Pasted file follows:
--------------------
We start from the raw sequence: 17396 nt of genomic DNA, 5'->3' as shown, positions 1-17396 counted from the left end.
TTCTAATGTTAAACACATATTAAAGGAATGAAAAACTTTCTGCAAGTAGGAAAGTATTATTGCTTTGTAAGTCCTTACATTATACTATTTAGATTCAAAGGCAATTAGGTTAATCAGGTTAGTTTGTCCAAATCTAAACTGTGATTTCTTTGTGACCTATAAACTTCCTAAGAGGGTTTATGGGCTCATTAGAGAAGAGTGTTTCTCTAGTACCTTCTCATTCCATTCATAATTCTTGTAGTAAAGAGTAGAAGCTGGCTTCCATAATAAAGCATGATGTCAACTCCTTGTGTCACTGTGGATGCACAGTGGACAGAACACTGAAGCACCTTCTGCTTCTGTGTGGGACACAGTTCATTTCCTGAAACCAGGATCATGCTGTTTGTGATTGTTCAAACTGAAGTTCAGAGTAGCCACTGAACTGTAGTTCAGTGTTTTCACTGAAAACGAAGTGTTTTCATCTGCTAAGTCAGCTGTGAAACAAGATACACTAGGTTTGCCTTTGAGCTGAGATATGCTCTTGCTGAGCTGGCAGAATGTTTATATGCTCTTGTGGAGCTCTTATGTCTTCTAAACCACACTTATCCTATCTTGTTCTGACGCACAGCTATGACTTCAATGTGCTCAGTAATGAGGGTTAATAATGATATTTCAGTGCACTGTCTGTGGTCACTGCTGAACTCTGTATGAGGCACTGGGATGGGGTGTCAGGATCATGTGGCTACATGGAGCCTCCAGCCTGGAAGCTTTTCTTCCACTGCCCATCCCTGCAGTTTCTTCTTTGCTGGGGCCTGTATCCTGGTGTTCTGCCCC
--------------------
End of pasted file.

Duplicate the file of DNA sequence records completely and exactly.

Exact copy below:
We start from the raw sequence: 17396 nt of genomic DNA, 5'->3' as shown, positions 1-17396 counted from the left end.
TTCTAATGTTAAACACATATTAAAGGAATGAAAAACTTTCTGCAAGTAGGAAAGTATTATTGCTTTGTAAGTCCTTACATTATACTATTTAGATTCAAAGGCAATTAGGTTAATCAGGTTAGTTTGTCCAAATCTAAACTGTGATTTCTTTGTGACCTATAAACTTCCTAAGAGGGTTTATGGGCTCATTAGAGAAGAGTGTTTCTCTAGTACCTTCTCATTCCATTCATAATTCTTGTAGTAAAGAGTAGAAGCTGGCTTCCATAATAAAGCATGATGTCAACTCCTTGTGTCACTGTGGATGCACAGTGGACAGAACACTGAAGCACCTTCTGCTTCTGTGTGGGACACAGTTCATTTCCTGAAACCAGGATCATGCTGTTTGTGATTGTTCAAACTGAAGTTCAGAGTAGCCACTGAACTGTAGTTCAGTGTTTTCACTGAAAACGAAGTGTTTTCATCTGCTAAGTCAGCTGTGAAACAAGATACACTAGGTTTGCCTTTGAGCTGAGATATGCTCTTGCTGAGCTGGCAGAATGTTTATATGCTCTTGTGGAGCTCTTATGTCTTCTAAACCACACTTATCCTATCTTGTTCTGACGCACAGCTATGACTTCAATGTGCTCAGTAATGAGGGTTAATAATGATATTTCAGTGCACTGTCTGTGGTCACTGCTGAACTCTGTATGAGGCACTGGGATGGGGTGTCAGGATCATGTGGCTACATGGAGCCTCCAGCCTGGAAGCTTTTCTTCCACTGCCCATCCCTGCAGTTTCTTCTTTGCTGGGGCCTGTATCCTGGTGTTCTGCCCC